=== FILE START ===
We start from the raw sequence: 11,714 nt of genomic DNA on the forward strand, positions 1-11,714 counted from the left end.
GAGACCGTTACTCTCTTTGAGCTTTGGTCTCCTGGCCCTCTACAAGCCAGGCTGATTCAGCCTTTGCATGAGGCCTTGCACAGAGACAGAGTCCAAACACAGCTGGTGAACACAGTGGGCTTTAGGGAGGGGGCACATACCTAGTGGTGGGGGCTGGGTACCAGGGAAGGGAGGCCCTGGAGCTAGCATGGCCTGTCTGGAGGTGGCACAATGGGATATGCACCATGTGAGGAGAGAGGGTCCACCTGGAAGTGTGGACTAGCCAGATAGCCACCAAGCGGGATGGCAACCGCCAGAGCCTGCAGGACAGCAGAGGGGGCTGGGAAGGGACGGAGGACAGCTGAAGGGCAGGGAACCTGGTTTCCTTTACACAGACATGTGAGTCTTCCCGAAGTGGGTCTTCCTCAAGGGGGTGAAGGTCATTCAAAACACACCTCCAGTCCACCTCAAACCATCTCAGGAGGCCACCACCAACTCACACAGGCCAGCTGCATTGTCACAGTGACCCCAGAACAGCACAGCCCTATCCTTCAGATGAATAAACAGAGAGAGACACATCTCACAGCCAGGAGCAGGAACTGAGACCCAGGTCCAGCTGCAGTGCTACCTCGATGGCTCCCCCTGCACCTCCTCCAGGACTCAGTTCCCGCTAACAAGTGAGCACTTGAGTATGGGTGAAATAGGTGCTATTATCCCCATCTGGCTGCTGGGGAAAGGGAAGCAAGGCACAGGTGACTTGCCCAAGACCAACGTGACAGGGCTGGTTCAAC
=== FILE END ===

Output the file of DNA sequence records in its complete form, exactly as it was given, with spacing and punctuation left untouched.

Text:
We start from the raw sequence: 11,714 nt of genomic DNA on the forward strand, positions 1-11,714 counted from the left end.
GAGACCGTTACTCTCTTTGAGCTTTGGTCTCCTGGCCCTCTACAAGCCAGGCTGATTCAGCCTTTGCATGAGGCCTTGCACAGAGACAGAGTCCAAACACAGCTGGTGAACACAGTGGGCTTTAGGGAGGGGGCACATACCTAGTGGTGGGGGCTGGGTACCAGGGAAGGGAGGCCCTGGAGCTAGCATGGCCTGTCTGGAGGTGGCACAATGGGATATGCACCATGTGAGGAGAGAGGGTCCACCTGGAAGTGTGGACTAGCCAGATAGCCACCAAGCGGGATGGCAACCGCCAGAGCCTGCAGGACAGCAGAGGGGGCTGGGAAGGGACGGAGGACAGCTGAAGGGCAGGGAACCTGGTTTCCTTTACACAGACATGTGAGTCTTCCCGAAGTGGGTCTTCCTCAAGGGGGTGAAGGTCATTCAAAACACACCTCCAGTCCACCTCAAACCATCTCAGGAGGCCACCACCAACTCACACAGGCCAGCTGCATTGTCACAGTGACCCCAGAACAGCACAGCCCTATCCTTCAGATGAATAAACAGAGAGAGACACATCTCACAGCCAGGAGCAGGAACTGAGACCCAGGTCCAGCTGCAGTGCTACCTCGATGGCTCCCCCTGCACCTCCTCCAGGACTCAGTTCCCGCTAACAAGTGAGCACTTGAGTATGGGTGAAATAGGTGCTATTATCCCCATCTGGCTGCTGGGGAAAGGGAAGCAAGGCACAGGTGACTTGCCCAAGACCAACGTGACAGGGCTGGTTCAAC